new releases

Forces of Nature (12) 105 mins

Movie hype and the consequent weight of expectation are enemies of films like this. The title, Forces Of Nature, conjures up grand images, but this flawed human story cannot match them. We have seen it all before of course, but that needn't matter: the problem is that the film's just a little too lightweight and pedestrian to be as good as it should be.

Add to that the hot casting of Ben Affleck and Sandra Bullock, and disappointment is compounded further. But while Forces Of Nature is unlikely to feature as the cornerstone of either career - though it could yet be a watershed after Bullock's recent run of flops - it is amiable enough if critical faculties are put to one side.

Hugely contrived, and aimed somewhere in between It Happened One Night and Planes, Trains & Automobiles, the film stars Affleck as Ben, a nervous flyer seated next to eccentric Sarah (Bullock) on the flight that will take

him home to his wedding. His nerves seem justified when the plane crashes before take off and, through the ensuing melée, he gets Sarah as his unwelcome


Her quick wittedness ensures they get a lift out of New York, but their efforts become increasingly fraught as each successive mode of transport proves more useless than the last. And then, you'll never guess, they start to fall for each other. So far, so predictable - and it scarcely improves on that front except for one subtle twist that redeems so much of what has gone before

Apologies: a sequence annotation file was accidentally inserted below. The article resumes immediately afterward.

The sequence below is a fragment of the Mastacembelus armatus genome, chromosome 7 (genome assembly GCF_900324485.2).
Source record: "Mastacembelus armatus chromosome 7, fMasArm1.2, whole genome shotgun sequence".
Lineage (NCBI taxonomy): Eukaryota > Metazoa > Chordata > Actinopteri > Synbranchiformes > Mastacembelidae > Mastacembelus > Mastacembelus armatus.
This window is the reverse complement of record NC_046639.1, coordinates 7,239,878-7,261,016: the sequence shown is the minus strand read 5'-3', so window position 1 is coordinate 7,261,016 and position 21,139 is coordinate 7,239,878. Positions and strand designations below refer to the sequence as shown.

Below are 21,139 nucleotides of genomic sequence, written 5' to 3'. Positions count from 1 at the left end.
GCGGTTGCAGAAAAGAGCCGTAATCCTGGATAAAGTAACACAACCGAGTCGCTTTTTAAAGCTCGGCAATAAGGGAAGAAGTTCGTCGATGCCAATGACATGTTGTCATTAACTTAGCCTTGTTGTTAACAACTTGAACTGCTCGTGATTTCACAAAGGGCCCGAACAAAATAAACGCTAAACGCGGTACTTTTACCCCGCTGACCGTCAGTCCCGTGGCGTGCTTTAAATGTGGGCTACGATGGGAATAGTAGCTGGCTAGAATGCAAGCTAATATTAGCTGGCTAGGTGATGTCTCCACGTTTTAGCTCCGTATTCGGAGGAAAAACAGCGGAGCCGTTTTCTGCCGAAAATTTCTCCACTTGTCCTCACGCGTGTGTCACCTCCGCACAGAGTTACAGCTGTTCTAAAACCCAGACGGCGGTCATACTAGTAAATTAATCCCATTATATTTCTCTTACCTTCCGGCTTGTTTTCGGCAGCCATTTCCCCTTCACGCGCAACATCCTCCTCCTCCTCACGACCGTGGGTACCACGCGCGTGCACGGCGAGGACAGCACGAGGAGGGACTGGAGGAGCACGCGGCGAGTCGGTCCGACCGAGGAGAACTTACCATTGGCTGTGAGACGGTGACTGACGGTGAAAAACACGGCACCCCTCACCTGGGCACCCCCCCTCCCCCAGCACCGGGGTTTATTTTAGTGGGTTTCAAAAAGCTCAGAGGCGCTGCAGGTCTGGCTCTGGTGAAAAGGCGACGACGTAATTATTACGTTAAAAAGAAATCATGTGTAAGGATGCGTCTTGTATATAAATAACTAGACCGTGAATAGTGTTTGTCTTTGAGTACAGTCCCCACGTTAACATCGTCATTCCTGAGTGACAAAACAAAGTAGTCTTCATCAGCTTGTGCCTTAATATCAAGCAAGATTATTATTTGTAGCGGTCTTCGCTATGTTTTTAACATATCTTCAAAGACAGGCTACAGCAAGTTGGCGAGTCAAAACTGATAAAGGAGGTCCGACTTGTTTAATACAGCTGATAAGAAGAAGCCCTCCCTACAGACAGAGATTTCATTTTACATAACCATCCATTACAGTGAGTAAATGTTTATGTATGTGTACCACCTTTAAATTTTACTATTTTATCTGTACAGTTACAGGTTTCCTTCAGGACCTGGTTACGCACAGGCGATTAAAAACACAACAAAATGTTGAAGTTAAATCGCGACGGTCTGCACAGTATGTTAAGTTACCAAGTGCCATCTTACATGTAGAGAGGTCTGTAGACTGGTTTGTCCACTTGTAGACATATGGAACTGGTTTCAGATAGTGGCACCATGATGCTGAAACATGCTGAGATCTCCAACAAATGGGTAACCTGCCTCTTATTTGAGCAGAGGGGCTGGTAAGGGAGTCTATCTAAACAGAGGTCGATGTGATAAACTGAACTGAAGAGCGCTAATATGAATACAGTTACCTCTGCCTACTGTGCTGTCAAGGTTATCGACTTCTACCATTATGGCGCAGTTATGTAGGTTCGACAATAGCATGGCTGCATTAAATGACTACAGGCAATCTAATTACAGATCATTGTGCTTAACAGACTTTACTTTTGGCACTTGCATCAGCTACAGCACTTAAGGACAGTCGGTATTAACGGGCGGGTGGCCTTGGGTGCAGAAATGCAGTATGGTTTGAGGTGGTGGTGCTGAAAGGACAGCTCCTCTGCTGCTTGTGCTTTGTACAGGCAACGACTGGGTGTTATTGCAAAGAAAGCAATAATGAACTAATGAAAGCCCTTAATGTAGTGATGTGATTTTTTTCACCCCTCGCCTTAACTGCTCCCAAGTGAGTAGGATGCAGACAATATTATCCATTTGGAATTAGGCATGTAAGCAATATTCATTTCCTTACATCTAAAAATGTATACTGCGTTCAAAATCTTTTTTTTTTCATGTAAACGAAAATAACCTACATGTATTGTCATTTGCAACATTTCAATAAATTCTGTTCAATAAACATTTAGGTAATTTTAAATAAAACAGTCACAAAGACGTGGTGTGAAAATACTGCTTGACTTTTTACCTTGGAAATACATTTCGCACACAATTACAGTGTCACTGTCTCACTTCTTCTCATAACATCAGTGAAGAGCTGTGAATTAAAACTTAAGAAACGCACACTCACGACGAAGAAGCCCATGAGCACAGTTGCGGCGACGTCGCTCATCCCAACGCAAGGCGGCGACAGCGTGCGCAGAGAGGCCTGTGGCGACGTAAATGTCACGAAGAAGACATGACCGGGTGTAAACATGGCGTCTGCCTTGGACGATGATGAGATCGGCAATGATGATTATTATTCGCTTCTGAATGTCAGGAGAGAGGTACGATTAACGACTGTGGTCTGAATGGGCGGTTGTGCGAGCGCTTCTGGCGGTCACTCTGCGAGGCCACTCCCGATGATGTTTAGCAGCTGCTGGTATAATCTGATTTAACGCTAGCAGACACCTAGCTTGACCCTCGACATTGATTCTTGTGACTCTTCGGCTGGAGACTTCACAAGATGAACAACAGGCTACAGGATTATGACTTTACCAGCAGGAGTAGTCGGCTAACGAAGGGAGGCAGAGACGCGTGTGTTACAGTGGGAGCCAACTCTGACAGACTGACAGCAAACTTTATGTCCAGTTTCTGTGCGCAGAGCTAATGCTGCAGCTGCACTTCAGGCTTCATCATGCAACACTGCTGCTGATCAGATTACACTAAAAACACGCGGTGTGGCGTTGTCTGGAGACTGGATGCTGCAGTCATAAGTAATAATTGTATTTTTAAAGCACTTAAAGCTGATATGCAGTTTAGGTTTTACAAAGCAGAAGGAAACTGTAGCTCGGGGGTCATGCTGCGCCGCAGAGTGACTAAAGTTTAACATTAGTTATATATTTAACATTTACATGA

(no, it wasn't all a dream).

Yet all this will matter little to a certain audience

Supermarket sweet: Sandra Bullock in Forces Of Nature


(Anwar Brett)

seeking sexy, star-driven entertainment of marginal quality. It's a teeny (in both senses) romance with a couple of charismatic stars and a big budget. Enough

Affleck in particular is highly personable, while Bullock tries to give edge to her sweet persona. The problem really is that Forces Of Nature suffers by the comparison to any other film with similar theme and plot. This may not worry the 'date audience' but suggests a lack of imagination and effort on behalf of the filmmakers. In this regard they are their own worst enemy.

as General release from Fri" 7 May.

In Dreams (18) 100 mins 1:3:

Neil Jordan's latest excursion into dark fairytale fantasy is an unsatisfying but suspenseful psychic thriller about a New England mother whose dreams portend the murder of her own little girl by a serial killer

Annette Bening gives a gutsy performance as children's illustrator Claire Cooper, whose rapid slide into madness follows the invaslon of her sleeping and waking mind by nightmarish telepathic insights into the

designs of.a murderer. Like the mythical Cassandra, her premonitions go unheeded, and even when she convinces her husband Paul (Aidan Qumn), she still finds that the visions themselves are torturously incomplete. However, police detective lack Kay (Paul Guilfoyle) and psychiatrist Dr Silverman (Stephen Rea) continue to disregard her claims, even as the disappearances increase.

The filmmakers combine reports of police consulting clairvoyants in real life homiode investigations With a setting which uses the damming a generation